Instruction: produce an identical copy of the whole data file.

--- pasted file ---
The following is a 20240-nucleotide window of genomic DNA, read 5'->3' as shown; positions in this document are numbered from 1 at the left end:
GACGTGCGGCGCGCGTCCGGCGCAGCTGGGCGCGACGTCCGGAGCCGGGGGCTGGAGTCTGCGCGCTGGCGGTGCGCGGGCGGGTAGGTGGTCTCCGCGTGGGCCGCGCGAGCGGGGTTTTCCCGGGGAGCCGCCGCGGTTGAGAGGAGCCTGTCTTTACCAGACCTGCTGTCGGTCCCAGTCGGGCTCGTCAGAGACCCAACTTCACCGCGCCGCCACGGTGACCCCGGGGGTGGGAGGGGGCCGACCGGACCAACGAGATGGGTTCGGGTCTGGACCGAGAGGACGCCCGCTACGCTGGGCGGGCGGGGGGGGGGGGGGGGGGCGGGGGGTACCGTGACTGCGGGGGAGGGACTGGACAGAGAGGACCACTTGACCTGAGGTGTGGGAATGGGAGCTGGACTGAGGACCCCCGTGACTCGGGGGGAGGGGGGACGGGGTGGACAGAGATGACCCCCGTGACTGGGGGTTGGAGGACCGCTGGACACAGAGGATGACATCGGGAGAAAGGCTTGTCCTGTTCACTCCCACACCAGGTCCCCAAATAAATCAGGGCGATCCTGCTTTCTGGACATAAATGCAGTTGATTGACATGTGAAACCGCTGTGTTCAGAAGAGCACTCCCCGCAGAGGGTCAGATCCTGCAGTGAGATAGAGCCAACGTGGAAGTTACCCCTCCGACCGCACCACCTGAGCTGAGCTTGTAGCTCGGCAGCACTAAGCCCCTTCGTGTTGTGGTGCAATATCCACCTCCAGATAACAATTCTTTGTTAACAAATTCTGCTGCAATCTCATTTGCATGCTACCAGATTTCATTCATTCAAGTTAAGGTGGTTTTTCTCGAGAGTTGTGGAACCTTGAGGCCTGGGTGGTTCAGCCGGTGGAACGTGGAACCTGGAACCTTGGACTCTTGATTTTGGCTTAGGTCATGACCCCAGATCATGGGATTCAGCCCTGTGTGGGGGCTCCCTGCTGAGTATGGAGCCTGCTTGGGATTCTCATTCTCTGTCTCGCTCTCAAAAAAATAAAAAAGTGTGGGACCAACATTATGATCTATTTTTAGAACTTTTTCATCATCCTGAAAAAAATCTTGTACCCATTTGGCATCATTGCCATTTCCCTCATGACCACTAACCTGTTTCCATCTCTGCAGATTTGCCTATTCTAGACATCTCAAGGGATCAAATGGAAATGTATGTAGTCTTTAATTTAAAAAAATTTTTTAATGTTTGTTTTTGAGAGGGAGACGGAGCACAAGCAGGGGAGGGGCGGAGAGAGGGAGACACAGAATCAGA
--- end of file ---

The following is a 20240-nucleotide window of genomic DNA, read 5'->3' as shown; positions in this document are numbered from 1 at the left end:
GACGTGCGGCGCGCGTCCGGCGCAGCTGGGCGCGACGTCCGGAGCCGGGGGCTGGAGTCTGCGCGCTGGCGGTGCGCGGGCGGGTAGGTGGTCTCCGCGTGGGCCGCGCGAGCGGGGTTTTCCCGGGGAGCCGCCGCGGTTGAGAGGAGCCTGTCTTTACCAGACCTGCTGTCGGTCCCAGTCGGGCTCGTCAGAGACCCAACTTCACCGCGCCGCCACGGTGACCCCGGGGGTGGGAGGGGGCCGACCGGACCAACGAGATGGGTTCGGGTCTGGACCGAGAGGACGCCCGCTACGCTGGGCGGGCGGGGGGGGGGGGGGGGGGCGGGGGGTACCGTGACTGCGGGGGAGGGACTGGACAGAGAGGACCACTTGACCTGAGGTGTGGGAATGGGAGCTGGACTGAGGACCCCCGTGACTCGGGGGGAGGGGGGACGGGGTGGACAGAGATGACCCCCGTGACTGGGGGTTGGAGGACCGCTGGACACAGAGGATGACATCGGGAGAAAGGCTTGTCCTGTTCACTCCCACACCAGGTCCCCAAATAAATCAGGGCGATCCTGCTTTCTGGACATAAATGCAGTTGATTGACATGTGAAACCGCTGTGTTCAGAAGAGCACTCCCCGCAGAGGGTCAGATCCTGCAGTGAGATAGAGCCAACGTGGAAGTTACCCCTCCGACCGCACCACCTGAGCTGAGCTTGTAGCTCGGCAGCACTAAGCCCCTTCGTGTTGTGGTGCAATATCCACCTCCAGATAACAATTCTTTGTTAACAAATTCTGCTGCAATCTCATTTGCATGCTACCAGATTTCATTCATTCAAGTTAAGGTGGTTTTTCTCGAGAGTTGTGGAACCTTGAGGCCTGGGTGGTTCAGCCGGTGGAACGTGGAACCTGGAACCTTGGACTCTTGATTTTGGCTTAGGTCATGACCCCAGATCATGGGATTCAGCCCTGTGTGGGGGCTCCCTGCTGAGTATGGAGCCTGCTTGGGATTCTCATTCTCTGTCTCGCTCTCAAAAAAATAAAAAAGTGTGGGACCAACATTATGATCTATTTTTAGAACTTTTTCATCATCCTGAAAAAAATCTTGTACCCATTTGGCATCATTGCCATTTCCCTCATGACCACTAACCTGTTTCCATCTCTGCAGATTTGCCTATTCTAGACATCTCAAGGGATCAAATGGAAATGTATGTAGTCTTTAATTTAAAAAAATTTTTTAATGTTTGTTTTTGAGAGGGAGACGGAGCACAAGCAGGGGAGGGGCGGAGAGAGGGAGACACAGAATCAGA